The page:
One in four women and one in six men in America will experience an attempted or completed sexual assault in their lifetime. There are more than 2 billion rape survivors worldwide. Despite these staggering numbers, sexual assault remains one of the most underreported, invisible crimes. The silence that surrounds sexual assault stems from a lack of understanding of sexuality in our culture and in our lives.
All humans are sexual beings, yet our culture makes it difficult to talk about sex beyond contraceptives and STIs (sexually transmitted infections). This lack of knowledge and communication about healthy sexuality is detrimental both to survivors of sexual assault and to our young people who receive mixed messages about sexuality, violence and self-esteem. We are taught from a young age that certain stereotypes are sexy, which makes up our relationship with our unique human selves. You may not look like an airbrushed supermodel or a hyper-masculine football player, but you are a human being with a body more interesting than the images the media has projected onto us. By critically analyzing media and talking about the messages that are being sent, we can become more aware of the impact that culture has on our sexuality and our relationships.
Within media, the images we are exposed to blend sexuality and violence indiscriminately. The normalization of sexual violence and the taboo against talking about sexuality creates a paradigm where sex offenders are able to operate with ease: targeting victims, using alcohol to lower inhibitions, creating an environment where someone feels isolated from their supports because they find it shameful to talk about what they have experienced or where they feel guilty for the actions of the perpetrator. To help counter this culture that enables rapists, we need to learn to recognize and talk about healthy sexuality, consent and equitable relationships as a means to prevent future violence and begin to heal past traumas.
Healthy sexuality is defined by the World Health Organization as:
1) a state of physical, emotional, mental and social well-being related to sexuality; it is not merely the absence of disease, dysfunction or infirmity; and 2) a positive and respectful approach to sexuality and sexual relationships as well as the possibility of having pleasurable and safe sexual experiences, free of coercion, discrimination or violence.
There is more to healthy sexuality than having a healthy relationship with a monogamous partner. It is having a healthy relationship with yourself and your body.
People who understand healthy sexuality and consent are better able to understand their own worth, set their own boundaries and intervene as a bystander when witnessing sexually violent behavior.
By not talking about sexuality, we allow the darkness of ignorance to cloud our relationship to ourselves and to others.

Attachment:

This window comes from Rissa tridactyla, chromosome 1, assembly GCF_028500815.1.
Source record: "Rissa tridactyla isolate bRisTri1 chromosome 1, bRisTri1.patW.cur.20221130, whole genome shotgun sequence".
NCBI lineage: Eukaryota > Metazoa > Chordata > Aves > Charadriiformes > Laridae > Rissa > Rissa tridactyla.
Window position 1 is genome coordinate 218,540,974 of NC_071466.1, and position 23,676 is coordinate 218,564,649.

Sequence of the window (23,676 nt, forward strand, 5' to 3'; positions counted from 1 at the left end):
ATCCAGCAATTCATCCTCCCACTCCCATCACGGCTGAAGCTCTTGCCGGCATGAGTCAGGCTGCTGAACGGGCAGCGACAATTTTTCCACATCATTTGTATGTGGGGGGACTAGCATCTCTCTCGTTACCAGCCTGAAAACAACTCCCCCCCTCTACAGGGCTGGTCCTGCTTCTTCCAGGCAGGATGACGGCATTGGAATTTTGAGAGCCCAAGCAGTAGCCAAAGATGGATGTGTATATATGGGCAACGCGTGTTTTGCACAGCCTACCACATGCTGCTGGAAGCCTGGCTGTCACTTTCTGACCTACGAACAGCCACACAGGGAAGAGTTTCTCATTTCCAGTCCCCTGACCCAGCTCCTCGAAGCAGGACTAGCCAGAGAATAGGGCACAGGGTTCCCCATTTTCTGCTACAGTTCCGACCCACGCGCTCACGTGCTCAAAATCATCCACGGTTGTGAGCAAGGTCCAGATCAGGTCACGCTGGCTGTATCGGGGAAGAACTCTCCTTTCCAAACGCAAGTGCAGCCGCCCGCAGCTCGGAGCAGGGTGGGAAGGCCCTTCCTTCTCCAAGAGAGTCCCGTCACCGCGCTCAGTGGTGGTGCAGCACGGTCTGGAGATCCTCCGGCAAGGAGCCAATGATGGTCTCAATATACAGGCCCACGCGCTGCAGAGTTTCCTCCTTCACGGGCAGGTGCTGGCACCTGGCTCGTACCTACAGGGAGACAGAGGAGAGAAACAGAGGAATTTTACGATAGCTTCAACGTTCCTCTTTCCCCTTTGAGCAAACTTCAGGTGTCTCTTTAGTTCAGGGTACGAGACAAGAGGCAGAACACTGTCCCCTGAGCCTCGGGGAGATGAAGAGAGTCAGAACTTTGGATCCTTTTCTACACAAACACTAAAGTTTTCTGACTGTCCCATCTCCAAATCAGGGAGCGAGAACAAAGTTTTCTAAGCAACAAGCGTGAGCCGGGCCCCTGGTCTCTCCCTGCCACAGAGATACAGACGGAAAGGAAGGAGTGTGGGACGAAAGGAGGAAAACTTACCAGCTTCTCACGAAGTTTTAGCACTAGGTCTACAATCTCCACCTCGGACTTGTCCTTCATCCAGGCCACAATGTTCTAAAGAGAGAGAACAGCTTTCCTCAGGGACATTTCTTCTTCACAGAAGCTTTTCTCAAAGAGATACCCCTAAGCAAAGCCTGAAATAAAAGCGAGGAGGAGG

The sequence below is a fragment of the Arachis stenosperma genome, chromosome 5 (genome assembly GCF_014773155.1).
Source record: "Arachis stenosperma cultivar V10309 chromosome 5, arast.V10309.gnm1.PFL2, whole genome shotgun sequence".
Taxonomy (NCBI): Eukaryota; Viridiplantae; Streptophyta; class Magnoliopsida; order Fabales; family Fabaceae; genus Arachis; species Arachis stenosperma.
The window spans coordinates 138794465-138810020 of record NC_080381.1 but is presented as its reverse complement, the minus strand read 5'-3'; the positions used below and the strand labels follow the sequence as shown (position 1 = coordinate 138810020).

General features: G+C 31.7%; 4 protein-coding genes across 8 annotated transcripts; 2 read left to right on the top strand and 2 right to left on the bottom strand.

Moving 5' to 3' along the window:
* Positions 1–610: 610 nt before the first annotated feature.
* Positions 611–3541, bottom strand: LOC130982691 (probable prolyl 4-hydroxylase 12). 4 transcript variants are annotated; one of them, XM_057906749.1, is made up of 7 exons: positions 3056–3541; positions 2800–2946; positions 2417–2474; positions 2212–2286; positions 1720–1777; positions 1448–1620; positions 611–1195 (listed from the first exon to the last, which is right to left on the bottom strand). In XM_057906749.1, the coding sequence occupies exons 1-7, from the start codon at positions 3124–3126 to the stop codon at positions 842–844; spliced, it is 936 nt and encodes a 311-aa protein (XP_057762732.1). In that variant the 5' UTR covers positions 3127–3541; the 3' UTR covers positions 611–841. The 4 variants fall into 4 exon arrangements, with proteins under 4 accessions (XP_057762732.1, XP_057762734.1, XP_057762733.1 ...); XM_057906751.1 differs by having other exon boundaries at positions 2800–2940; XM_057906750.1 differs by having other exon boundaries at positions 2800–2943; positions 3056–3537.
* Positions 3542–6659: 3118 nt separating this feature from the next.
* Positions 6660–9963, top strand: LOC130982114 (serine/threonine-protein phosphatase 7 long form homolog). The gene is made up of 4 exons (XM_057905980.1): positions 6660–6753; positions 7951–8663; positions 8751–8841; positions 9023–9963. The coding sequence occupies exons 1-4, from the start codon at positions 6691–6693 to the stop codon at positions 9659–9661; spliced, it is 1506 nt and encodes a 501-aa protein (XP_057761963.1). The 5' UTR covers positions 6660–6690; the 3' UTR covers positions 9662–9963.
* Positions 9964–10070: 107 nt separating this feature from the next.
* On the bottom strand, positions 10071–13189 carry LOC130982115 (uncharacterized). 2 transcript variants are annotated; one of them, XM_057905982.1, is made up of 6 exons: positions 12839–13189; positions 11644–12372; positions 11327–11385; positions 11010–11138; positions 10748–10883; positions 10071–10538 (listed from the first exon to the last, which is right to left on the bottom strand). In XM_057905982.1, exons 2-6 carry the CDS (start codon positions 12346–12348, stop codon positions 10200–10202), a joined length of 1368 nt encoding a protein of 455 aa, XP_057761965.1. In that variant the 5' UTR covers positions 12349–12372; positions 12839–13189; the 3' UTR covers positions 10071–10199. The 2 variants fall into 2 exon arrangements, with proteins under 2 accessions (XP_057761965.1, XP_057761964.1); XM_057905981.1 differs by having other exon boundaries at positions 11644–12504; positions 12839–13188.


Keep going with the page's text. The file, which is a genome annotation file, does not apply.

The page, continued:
If we cannot discuss our limits, how can we know where to set boundaries? If we are bound by stereotypes, how can we explore our genuine selves? Talking about healthy sexuality opens an avenue of self-expression where the medium is your own body and soul and the utensils are honor and respect.
So, let us shed light on the places in our culture that empower us as sexual beings; by modeling self-esteem, by encouraging curiosity and by talking about healthy sexuality.
Open and honest communication with family and peers enables others to know that you are a safe person to talk to if there is need, while maintaining an open mind around cultural differences that allows acceptance and understanding to infiltrate our limited worldviews.
When we are more comfortable talking about sexuality, we can be more open to hear the story when others tell us they have experienced sexual violence, help validate their experience and help them understand that they were the victim of a heinous crime and that there are supports available to help them heal. These are all things that help us heal and grow within ourselves, so like a ripple on water, the healing will spread throughout our community.
Healing from sexual violence is no small task. There are about 2 billion people doing so right now; our sisters, brothers, mothers, fathers, grandparents, children all healing. It takes tremendous courage to break the silence around this taboo crime.
If others come to you and tells you that they have been victimized, do you have the courage to listen and believe them? To help them understand that this does happen in our community and let them know that it is not their fault? Can you empower them to make choices in their healing process? Do you know where to turn for additional resources and support? If we all break this silence together, we can create a world where hope and healing are possible.
April is Sexual Assault Awareness Month. This year, the National Sexual Violence Resource Center has decided to promote healthy sexuality as a means to ending sexual assault.
If you would like more information, please visit www.durangosaso.org, www.nsvrc.org or call Sexual Assault Services Organization at 259-3074.
Alison Hiam is advocacy services coordinator at SASO. Contact her at email@example.com. Beth Cantrell is community education coordinator at SASO. Reach her at firstname.lastname@example.org.